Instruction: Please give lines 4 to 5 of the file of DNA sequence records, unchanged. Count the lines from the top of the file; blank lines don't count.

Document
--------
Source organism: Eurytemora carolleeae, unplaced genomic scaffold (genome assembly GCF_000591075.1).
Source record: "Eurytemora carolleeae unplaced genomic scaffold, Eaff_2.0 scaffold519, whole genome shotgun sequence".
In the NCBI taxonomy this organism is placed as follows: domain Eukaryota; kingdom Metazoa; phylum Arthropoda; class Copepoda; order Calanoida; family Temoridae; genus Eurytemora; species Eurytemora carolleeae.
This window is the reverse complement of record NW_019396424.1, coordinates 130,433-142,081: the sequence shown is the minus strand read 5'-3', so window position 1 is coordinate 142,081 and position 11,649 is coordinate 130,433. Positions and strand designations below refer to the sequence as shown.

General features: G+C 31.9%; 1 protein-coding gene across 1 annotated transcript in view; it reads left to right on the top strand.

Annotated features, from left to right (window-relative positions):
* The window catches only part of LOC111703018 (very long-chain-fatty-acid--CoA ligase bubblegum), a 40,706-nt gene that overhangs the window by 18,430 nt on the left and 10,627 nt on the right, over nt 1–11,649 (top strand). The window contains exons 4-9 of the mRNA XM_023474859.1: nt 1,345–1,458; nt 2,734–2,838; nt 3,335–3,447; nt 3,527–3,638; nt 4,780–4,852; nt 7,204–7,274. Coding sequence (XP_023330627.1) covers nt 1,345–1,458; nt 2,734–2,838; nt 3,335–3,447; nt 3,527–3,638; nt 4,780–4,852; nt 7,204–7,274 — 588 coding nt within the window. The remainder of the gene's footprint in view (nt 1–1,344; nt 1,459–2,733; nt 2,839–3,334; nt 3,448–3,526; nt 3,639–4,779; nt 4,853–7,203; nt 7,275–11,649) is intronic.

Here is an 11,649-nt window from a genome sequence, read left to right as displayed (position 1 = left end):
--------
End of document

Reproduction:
This window is the reverse complement of record NW_019396424.1, coordinates 130,433-142,081: the sequence shown is the minus strand read 5'-3', so window position 1 is coordinate 142,081 and position 11,649 is coordinate 130,433. Positions and strand designations below refer to the sequence as shown.

General features: G+C 31.9%; 1 protein-coding gene across 1 annotated transcript in view; it reads left to right on the top strand.